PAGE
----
Ms. Rose: All Star P.E. Teacher

Ms. Rose, a proud Day Creek Coyote, has taught and inspired generations of students, and her affect on students will not be forgotten.

Sage P.

Ms. Rose, a proud Day Creek Coyote, has taught and inspired generations of students, and her affect on students will not be forgotten.

Nikki K. and Arush V.

Every day for 33 years, Ms. Rose has worked to make P.E. an enjoyable and inviting period for her students.

“I need to present something that will be new to the students, something that will hopefully be fun for them, and something that they can take away and do as they’re getting older,” Ms. Rose said.

When she first became a P.E. teacher, Ms. Rose had a different teaching style. Many students believe that she was always easygoing, but that was not the case. She used to be strict, often scolding students for not changing out on time.

“I used to be really uptight if someone didn’t dress out, and I took it personally. [The first] version [of myself] would say, Get in here, get dressed, and get out on your number now,” said Ms. Rose.

Today, Ms. Rose has a positive attitude when it comes to teaching P.E. She enjoys seeing people be active like she is.

“I absolutely love it. I like to see people move, I like to see people learn new activities, kind of like how I’m doing with my life,” Rose said.

Ms. Rose believes that having a good sense of humor and being lighthearted is crucial to building the foundation for close student-teacher bonds.

“I think the first thing is that [you] have to have a sense of humor, and not take things so seriously. I think they have to be relatable, and [you] have to figure out what [the students] are into and be able to relate their lives with your life and go from there,” she said.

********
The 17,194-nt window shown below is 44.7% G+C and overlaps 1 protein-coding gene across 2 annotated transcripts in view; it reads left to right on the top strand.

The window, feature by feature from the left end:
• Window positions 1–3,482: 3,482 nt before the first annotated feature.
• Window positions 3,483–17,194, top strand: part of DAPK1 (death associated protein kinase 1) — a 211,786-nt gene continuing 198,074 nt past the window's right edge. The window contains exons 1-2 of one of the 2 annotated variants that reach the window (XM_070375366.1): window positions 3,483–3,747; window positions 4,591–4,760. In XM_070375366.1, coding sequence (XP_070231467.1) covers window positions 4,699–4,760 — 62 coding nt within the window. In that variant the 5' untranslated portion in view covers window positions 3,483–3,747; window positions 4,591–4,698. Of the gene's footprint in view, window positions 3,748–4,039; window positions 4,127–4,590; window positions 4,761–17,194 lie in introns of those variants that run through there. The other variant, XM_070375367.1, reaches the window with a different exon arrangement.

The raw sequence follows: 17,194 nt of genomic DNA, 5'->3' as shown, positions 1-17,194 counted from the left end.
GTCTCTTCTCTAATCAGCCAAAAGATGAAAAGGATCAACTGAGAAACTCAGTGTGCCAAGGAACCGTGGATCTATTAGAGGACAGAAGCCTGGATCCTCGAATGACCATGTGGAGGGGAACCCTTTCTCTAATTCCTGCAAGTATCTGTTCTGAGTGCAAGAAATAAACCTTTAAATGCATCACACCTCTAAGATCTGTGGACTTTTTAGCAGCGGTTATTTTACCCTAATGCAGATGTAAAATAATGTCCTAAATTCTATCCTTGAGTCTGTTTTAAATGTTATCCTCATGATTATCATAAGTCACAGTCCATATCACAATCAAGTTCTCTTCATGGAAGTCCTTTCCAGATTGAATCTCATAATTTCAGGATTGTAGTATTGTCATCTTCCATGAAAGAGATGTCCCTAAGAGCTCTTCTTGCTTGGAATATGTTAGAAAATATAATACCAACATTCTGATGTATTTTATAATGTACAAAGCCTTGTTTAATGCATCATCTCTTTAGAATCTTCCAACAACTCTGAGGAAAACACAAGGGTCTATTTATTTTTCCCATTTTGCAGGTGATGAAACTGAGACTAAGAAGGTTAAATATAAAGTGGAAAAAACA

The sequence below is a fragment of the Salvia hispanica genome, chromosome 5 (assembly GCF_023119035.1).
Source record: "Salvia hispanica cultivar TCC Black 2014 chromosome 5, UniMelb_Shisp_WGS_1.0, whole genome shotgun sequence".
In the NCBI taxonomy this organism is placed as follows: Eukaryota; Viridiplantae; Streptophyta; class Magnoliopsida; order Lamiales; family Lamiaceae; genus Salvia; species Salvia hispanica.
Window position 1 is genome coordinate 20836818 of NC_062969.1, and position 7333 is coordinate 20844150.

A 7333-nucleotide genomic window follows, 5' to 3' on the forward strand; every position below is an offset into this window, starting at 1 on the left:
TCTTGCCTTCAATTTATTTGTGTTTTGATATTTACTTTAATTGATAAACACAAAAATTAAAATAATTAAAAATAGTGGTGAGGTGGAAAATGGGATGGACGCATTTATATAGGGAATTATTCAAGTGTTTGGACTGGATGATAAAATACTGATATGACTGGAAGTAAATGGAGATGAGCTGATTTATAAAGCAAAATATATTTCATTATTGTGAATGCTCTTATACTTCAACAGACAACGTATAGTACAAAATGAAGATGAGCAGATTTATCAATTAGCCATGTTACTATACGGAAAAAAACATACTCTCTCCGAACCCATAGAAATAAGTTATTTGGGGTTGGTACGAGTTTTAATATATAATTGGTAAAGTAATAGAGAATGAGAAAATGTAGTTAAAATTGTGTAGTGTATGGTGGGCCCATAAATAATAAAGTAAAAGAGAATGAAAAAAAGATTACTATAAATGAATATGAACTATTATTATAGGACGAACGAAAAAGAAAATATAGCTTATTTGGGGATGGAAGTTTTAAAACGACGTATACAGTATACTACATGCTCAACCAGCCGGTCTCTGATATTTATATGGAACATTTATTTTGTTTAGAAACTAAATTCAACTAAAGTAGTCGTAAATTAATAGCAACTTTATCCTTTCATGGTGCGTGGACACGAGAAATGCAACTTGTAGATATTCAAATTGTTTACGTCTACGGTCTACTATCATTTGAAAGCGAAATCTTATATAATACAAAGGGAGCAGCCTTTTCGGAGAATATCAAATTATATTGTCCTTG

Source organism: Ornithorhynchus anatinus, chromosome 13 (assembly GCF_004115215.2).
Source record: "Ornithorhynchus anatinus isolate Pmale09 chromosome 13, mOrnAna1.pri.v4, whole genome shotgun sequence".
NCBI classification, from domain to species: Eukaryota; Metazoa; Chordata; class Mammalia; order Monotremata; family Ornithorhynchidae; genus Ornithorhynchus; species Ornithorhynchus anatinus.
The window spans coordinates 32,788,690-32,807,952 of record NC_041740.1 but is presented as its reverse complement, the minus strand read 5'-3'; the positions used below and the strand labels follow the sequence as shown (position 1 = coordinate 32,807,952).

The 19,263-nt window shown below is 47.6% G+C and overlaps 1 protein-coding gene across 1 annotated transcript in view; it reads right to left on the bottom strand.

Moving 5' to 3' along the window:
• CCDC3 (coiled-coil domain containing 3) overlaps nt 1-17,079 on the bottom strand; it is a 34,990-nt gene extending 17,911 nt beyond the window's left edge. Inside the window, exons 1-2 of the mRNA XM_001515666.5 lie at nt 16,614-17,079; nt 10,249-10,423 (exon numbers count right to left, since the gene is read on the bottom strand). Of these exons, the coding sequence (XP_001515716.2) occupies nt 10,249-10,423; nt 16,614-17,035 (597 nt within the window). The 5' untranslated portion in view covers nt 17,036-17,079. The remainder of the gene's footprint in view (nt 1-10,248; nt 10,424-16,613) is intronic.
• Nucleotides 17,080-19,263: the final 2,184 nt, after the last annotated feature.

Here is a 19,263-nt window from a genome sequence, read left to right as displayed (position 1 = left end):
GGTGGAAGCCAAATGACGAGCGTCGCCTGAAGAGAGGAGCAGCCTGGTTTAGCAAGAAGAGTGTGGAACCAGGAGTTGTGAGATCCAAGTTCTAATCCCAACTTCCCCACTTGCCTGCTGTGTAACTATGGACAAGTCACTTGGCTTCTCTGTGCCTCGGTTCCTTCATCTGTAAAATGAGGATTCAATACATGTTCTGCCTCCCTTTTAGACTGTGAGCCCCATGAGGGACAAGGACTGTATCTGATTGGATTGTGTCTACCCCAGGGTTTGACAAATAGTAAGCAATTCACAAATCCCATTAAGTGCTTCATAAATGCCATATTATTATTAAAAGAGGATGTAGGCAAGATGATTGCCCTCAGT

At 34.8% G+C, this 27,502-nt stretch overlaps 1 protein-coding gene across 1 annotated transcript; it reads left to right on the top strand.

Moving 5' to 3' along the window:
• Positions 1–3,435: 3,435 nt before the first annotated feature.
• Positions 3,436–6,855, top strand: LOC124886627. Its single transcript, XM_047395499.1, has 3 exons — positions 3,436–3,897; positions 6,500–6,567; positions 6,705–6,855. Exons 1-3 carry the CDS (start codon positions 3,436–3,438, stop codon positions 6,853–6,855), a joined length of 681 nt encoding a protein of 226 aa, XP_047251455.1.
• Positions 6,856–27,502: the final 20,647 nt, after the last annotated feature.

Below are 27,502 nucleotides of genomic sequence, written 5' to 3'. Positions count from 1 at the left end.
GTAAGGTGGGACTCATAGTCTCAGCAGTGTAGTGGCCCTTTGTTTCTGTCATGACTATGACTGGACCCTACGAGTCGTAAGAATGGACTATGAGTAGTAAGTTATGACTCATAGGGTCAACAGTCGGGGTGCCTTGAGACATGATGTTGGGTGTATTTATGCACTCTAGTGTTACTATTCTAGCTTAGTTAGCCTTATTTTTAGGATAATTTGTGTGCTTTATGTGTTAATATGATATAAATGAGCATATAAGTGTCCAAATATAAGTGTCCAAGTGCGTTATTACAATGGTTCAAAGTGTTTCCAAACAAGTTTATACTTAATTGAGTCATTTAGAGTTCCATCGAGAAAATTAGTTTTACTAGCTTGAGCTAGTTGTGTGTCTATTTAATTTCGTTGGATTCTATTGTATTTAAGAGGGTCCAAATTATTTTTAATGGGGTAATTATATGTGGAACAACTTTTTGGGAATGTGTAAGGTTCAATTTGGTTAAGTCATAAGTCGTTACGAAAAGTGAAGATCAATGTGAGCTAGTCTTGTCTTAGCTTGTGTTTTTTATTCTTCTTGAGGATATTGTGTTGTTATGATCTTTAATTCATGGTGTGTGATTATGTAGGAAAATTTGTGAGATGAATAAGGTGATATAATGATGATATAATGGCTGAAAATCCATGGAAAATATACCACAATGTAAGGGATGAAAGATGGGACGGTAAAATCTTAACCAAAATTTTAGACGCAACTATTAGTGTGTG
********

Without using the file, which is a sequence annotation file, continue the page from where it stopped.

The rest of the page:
Ms. Rose also knows it can be a struggle to connect with some of her students. Because they can be unpredictable, it can be difficult to understand and relate to them.

“The hardest thing about engaging with my students is that they do some pretty random things, and I try to understand that. The hardest part is relating to all the things they’re into. I have to find something in common, and sometimes we don’t have anything in common,” Ms. Rose said.

Ms. Rose’s personality frees her up to engage students without the typical restrictions of a classroom teacher. She also enjoys having the freedom to wear more comfortable clothes while working, instead of having to dress formally.

“I get to talk to all students; it’s not like I just have one class that I’m confined to for the year. I get to meet all kinds of students, and that’s probably the best part [of being a P.E. teacher.] [I love] coming to school in tennis shorts, t-shirts, and being comfortable in tennis shoes,” said Rose.

Few students know the real reason why Ms. Rose started her career. Playing sports was something she always loved to do. She has had a coaching mindset for years, established early on with neighborhood football and baseball teams.

“It was all I really liked to do. I grew up playing a lot of sports, I had a lot of neighborhood kids, and I would practice playing football. I was their coach for football, at least in my head,” she said.

Ms. Rose has also mastered the little things needed to teach PE, though it can be different for each generation of kids.

“I feel like I have finally learned what I need to do to get kids moving…how to do all the little things like giving out lockers. I’m down to a routine. But it’s hard because things are changing, and I want to change with it,” said Rose.

A lot of students have shorter attention spans, and students struggle to stick with an activity for more than a week before becoming disinterested.

“When I first started [teaching P.E], I had to teach long units, so you might [play volleyball] for three weeks in [one location]. Now, we’re down to where attention spans are a little bit different. So, we go from one activity to the other [since] kids complain when we’re on an activity for more than two days,” Ms. Rose said.

Ms. Rose also thrives on athletic activity and wants her students to mirror her love for exercise.

“I [enjoyed] being active, and so when I get to school, I expect everybody else to be active, just like myself,” she said.

Ms. Rose has made an impact on Day Creek’s PE program, and we hate seeing her go. As an influential teacher, she will leave behind a legacy once she’s retired

What will she leave behind? Something we’ll not soon forget: “A phenomenal playlist of music, and dance moves!” she said.